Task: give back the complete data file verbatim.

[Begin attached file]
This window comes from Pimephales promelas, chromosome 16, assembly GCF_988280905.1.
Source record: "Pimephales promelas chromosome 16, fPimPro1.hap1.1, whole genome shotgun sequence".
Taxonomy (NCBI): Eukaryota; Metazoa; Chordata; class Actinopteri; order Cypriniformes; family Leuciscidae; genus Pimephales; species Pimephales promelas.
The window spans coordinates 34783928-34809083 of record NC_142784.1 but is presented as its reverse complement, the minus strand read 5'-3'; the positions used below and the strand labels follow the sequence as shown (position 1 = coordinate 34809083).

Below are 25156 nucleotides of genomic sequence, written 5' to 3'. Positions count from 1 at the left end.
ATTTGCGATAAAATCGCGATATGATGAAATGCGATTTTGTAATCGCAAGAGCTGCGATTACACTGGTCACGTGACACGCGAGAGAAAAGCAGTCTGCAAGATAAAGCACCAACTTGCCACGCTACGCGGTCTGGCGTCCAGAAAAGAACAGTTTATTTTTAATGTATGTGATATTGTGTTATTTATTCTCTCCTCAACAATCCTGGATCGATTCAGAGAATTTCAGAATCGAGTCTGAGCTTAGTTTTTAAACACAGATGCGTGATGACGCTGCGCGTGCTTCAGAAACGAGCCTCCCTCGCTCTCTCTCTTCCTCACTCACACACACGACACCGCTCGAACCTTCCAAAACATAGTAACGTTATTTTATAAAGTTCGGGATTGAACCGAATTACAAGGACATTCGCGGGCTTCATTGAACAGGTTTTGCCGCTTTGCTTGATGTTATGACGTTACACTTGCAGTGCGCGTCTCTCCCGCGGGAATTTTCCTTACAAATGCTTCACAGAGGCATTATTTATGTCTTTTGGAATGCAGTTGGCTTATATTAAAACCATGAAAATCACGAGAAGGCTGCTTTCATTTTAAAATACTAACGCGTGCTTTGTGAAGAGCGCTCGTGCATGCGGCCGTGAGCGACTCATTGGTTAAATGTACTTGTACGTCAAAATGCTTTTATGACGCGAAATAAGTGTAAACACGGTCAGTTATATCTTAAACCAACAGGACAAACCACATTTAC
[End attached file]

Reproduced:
This window comes from Pimephales promelas, chromosome 16, assembly GCF_988280905.1.
Source record: "Pimephales promelas chromosome 16, fPimPro1.hap1.1, whole genome shotgun sequence".
Taxonomy (NCBI): Eukaryota; Metazoa; Chordata; class Actinopteri; order Cypriniformes; family Leuciscidae; genus Pimephales; species Pimephales promelas.
The window spans coordinates 34783928-34809083 of record NC_142784.1 but is presented as its reverse complement, the minus strand read 5'-3'; the positions used below and the strand labels follow the sequence as shown (position 1 = coordinate 34809083).

Below are 25156 nucleotides of genomic sequence, written 5' to 3'. Positions count from 1 at the left end.
ATTTGCGATAAAATCGCGATATGATGAAATGCGATTTTGTAATCGCAAGAGCTGCGATTACACTGGTCACGTGACACGCGAGAGAAAAGCAGTCTGCAAGATAAAGCACCAACTTGCCACGCTACGCGGTCTGGCGTCCAGAAAAGAACAGTTTATTTTTAATGTATGTGATATTGTGTTATTTATTCTCTCCTCAACAATCCTGGATCGATTCAGAGAATTTCAGAATCGAGTCTGAGCTTAGTTTTTAAACACAGATGCGTGATGACGCTGCGCGTGCTTCAGAAACGAGCCTCCCTCGCTCTCTCTCTTCCTCACTCACACACACGACACCGCTCGAACCTTCCAAAACATAGTAACGTTATTTTATAAAGTTCGGGATTGAACCGAATTACAAGGACATTCGCGGGCTTCATTGAACAGGTTTTGCCGCTTTGCTTGATGTTATGACGTTACACTTGCAGTGCGCGTCTCTCCCGCGGGAATTTTCCTTACAAATGCTTCACAGAGGCATTATTTATGTCTTTTGGAATGCAGTTGGCTTATATTAAAACCATGAAAATCACGAGAAGGCTGCTTTCATTTTAAAATACTAACGCGTGCTTTGTGAAGAGCGCTCGTGCATGCGGCCGTGAGCGACTCATTGGTTAAATGTACTTGTACGTCAAAATGCTTTTATGACGCGAAATAAGTGTAAACACGGTCAGTTATATCTTAAACCAACAGGACAAACCACATTTAC